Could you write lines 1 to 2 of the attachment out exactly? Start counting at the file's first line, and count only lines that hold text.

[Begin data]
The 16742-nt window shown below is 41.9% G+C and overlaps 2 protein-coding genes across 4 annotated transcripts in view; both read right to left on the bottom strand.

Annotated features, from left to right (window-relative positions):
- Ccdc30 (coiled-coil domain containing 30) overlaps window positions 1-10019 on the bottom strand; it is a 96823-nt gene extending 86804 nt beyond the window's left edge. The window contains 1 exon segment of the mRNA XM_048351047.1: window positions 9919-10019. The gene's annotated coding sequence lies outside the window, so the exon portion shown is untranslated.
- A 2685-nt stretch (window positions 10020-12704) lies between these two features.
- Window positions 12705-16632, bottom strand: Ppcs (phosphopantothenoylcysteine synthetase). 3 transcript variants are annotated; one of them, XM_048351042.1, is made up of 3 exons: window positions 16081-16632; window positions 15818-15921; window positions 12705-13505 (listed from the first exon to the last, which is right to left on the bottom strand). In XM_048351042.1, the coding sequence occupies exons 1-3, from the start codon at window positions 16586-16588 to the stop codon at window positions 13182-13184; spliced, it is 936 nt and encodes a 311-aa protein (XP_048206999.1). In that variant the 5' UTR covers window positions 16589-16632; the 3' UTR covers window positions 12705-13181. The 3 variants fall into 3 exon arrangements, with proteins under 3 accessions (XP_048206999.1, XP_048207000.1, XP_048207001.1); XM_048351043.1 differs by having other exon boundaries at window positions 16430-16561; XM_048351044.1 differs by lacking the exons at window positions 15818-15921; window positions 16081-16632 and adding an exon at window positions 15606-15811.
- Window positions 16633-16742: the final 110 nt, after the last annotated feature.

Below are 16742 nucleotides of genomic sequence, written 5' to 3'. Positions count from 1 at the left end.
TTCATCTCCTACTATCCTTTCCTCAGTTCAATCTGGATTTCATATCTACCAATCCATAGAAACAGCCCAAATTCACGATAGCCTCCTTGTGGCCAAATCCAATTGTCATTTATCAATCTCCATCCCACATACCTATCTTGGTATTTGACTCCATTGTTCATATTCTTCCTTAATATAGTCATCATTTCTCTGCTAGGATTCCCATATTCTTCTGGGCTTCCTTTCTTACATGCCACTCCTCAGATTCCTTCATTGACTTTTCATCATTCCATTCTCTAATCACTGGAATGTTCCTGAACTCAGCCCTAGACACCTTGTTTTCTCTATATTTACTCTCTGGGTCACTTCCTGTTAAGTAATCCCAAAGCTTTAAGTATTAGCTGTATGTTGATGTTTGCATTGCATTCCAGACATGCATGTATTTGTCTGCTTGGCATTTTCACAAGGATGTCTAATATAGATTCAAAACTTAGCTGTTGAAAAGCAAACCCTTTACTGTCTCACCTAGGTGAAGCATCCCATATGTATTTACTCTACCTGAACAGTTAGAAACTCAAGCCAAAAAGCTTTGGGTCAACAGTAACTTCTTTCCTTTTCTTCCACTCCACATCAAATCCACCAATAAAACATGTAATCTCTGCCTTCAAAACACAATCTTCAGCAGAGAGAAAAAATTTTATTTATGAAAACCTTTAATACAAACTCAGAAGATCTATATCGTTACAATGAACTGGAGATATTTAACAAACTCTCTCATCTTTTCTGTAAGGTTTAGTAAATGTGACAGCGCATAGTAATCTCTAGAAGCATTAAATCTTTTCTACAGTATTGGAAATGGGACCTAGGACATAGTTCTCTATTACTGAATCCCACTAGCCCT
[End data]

The 16742-nt window shown below is 41.9% G+C and overlaps 2 protein-coding genes across 4 annotated transcripts in view; both read right to left on the bottom strand.

Annotated features, from left to right (window-relative positions):